Niniola was banned from going anywhere beyond the store where they bought provisions and foodstuffs and Olayemi was entrusted with the duty of telling his mother if his sister flouted the rules. The relationship between mother and daughter was strained in a way that could not be easily repaired and Comfort blamed herself entirely for this. Something about her life or lifestyle had pushed her daughter to be a club dancer, it had made her disregard her mother’s warnings and experiences.
Niniola was equally sad at the situation. She had been her mother’s confidant, friend and defender and now it seemed that betraying her mother with Dele had destroyed the history between them.
“You were there! You saw how my life was! Did I not raise you to have more sense than this? You want to throw your life way because of a boy?”
“I wanted to help you ma…”
“By parading yourself in front of strange men? By spending time with that foolish boy I warned you about? God forbid that I’ll be a mother who will sacrifice her daughter’s dignity for money! I’m starting life afresh, all I needed you to do was study your books, got to that school abroad and be a good example for your younger ones!”
“I’m sorry ma…”
“So you left Adura with them? What if something had happened that they couldn’t handle?”
“I’m sorry ma…” Niniola kept crying, wiping her face.
“I’m disappointed in you! You have broken my heart…” her mother had broken down in tears, crying bitterly and leaving the room.
Now Niniola thought of her actions, realizing where she had gone wrong and acknowledging the fact that she had allowed herself to be carried away by feelings. Nothing however made her more depressed than the look on her siblings’ faces, they felt let down. They didn’t look her in the eyes.
“This woman wants your father to disinherit you.” Mama Deji said to her boys, Deji and Pelumi. She had decided that one of the best ways to win the war against Mama Ayo was to get her sons to fight with her.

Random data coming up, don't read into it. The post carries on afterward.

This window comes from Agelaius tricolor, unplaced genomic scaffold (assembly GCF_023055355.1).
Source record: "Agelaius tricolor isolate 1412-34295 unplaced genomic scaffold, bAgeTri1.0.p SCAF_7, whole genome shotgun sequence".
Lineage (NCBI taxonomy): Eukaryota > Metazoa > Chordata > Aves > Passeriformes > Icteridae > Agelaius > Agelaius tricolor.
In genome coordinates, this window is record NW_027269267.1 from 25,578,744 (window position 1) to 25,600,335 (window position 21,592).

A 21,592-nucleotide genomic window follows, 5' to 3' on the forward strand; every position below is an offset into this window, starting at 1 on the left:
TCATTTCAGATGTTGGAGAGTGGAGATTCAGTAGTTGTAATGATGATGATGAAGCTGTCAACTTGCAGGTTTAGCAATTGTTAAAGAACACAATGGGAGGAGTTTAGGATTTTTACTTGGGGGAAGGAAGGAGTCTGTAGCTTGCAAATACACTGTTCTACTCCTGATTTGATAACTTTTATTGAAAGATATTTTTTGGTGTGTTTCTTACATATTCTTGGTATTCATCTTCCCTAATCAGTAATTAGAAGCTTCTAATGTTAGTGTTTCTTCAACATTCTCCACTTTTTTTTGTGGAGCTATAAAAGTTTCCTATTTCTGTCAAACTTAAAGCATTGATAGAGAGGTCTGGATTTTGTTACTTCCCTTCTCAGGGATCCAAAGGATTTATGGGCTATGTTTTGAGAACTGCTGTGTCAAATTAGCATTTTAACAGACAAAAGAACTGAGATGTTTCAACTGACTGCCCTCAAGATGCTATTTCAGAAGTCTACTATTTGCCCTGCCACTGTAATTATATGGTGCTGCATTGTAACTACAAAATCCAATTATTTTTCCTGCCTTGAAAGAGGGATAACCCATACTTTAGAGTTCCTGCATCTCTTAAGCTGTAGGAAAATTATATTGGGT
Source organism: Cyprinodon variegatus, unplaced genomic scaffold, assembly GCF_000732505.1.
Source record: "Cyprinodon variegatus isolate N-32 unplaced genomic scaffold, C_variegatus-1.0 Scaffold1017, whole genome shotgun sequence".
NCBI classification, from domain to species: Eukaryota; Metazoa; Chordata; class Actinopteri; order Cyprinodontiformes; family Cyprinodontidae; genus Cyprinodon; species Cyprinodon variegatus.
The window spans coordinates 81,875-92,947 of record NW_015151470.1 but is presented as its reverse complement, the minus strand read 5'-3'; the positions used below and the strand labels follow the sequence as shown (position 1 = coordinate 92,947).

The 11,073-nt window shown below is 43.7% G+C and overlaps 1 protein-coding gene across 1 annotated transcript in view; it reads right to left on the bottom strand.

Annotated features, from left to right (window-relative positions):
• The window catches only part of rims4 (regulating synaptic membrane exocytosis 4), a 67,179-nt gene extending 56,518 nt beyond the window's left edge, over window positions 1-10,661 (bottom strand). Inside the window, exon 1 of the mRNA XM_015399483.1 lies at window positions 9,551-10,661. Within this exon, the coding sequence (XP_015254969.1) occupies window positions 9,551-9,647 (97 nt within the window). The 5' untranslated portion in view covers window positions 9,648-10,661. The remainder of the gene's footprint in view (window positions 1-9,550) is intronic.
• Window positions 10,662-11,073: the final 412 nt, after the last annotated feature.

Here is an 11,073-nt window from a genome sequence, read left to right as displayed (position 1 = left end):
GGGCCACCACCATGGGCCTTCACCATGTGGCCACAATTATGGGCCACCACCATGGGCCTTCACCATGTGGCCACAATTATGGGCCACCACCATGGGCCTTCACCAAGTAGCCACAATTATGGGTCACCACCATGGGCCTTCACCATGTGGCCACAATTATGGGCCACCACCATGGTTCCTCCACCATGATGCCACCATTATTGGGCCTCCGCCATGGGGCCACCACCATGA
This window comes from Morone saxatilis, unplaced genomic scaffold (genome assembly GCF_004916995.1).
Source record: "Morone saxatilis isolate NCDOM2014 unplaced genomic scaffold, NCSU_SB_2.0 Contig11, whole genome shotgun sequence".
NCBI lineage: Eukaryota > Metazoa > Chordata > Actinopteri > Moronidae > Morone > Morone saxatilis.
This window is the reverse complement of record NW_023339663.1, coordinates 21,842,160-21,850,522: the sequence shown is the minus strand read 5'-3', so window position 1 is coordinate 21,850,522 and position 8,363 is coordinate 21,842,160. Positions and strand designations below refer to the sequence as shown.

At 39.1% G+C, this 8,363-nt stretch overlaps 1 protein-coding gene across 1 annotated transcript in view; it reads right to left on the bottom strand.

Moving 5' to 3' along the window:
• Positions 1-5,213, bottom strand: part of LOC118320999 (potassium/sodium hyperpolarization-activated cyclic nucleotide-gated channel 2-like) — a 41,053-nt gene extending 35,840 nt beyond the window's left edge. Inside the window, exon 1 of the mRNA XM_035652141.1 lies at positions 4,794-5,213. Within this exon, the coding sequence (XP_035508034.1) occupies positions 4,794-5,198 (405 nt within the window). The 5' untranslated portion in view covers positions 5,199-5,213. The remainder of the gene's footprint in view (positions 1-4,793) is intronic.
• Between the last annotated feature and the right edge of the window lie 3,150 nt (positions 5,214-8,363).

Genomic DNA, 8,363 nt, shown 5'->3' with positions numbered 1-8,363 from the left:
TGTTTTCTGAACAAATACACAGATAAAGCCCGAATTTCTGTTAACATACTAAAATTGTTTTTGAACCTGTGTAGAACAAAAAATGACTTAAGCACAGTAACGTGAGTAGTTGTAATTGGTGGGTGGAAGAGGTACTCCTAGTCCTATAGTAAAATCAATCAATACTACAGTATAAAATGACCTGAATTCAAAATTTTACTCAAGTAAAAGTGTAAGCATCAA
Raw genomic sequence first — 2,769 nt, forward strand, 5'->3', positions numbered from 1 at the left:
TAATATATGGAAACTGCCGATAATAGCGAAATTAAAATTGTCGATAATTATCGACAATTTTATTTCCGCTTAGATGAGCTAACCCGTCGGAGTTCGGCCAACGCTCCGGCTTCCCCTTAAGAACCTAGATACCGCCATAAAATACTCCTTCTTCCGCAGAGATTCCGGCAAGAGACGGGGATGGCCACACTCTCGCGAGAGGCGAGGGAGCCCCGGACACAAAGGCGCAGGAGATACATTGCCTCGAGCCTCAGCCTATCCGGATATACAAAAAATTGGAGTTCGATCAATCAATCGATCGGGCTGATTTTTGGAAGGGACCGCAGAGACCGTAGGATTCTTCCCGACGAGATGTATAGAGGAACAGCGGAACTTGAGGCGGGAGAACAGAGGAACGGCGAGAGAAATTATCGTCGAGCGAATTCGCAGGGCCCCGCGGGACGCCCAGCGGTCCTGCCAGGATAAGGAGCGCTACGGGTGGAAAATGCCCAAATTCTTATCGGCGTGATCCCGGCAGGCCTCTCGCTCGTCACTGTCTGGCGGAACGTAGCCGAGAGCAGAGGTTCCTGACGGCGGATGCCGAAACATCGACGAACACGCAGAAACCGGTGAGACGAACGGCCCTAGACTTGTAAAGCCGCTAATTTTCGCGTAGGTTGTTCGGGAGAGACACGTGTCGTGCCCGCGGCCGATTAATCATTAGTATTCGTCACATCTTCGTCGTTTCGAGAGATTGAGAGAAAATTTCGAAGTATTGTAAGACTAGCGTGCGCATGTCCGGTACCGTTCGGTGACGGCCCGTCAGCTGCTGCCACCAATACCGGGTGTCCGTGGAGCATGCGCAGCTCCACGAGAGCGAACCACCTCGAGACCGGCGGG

“She can’t do that! I don’t think our father is that foolish!” Pelumi said.
“Pelumi! You will not speak of your father that way! He may have made mistakes but he’s still your father!”
“But really, why would Daddy allow this woman to destroy everything?” Deji wondered.
“Deji, you should understand your father better now that you’re married. You know how it can be…”
“I can’t believe that you’re still defending the man after all he’s done!” Pelumi said, unable to control his feelings about his father.
“Pelumi…” Deji cautioned and his younger brother took a deep breath.
“You think I’m happy about this ehn Pelumi?” Mama Deij said
“I don’t know Mummy, I just know that you’re always making excuses for him.”
Mama Deji shook her head. “You’re being childish. I’m taking about your inheritances and you’re there focusing on your father’s weaknesses.”
“Okay what can we do about it?” Deji asked. “If he doesn’t want to give us his money, there’s nothing we can do. Thank God my brother and I are doing well, we’re not relying on his money to survive.”
Mama Deji’s mouth was agape. “So you will allow a strange woman and her children to take your inheritances because you don’t need the money? Can you hear yourself?”
“Mummy what do you want us to do?” Pelumi replied, taking sides with his brother. “Do you expect us to threaten him?”
“Ah ah! Have you both been charmed?” she sat up straight. “So you’re telling me that you’re okay with whatever happens to your father’s properties? What about your children, will they be happy?”
“Our children will be content with their father’s wealth. We don’t intend to marry a dozen women. Abi Deji?”
Deji spread his palms out. “We can’t force him to give us something if he doesn’t want to.”
Mama Deji leaned back in her chair and shook her head. Her battles had just become greater, she wondered how she’d raised her sons. How could they just accept whatever life threw at them without fighting back?
“Mummy, you want us to fight but you never did, not when he took the first wife or the second.” Deji said softly, reading her puzzled look. “We are your sons.”
Mama sat comfortably in the seat and took a long drink from the glass of juice that had just been served. Mama Ayo watched her from the corner of her eyes as she closed the pack of juice. The woman had something planned and she could feel it.
“Do you need anything else ma? Should I make some amala for you?”
“No, I’m fine. Just call my son.”
Mama smiled as her daughter-in-law went up the stairs. It was good to be the mother of a son who valued her.
“Maami.” The chief greeted, bowing his head.
“My son. Sit down. It’s good to see you.”
“It is? You haven’t been calling me like you used to, and when I call you, you sound cold.”
“Don’t mind me, I’ve just been busy at my shop. How is everything?”
“And how is your wife coping without a maid?”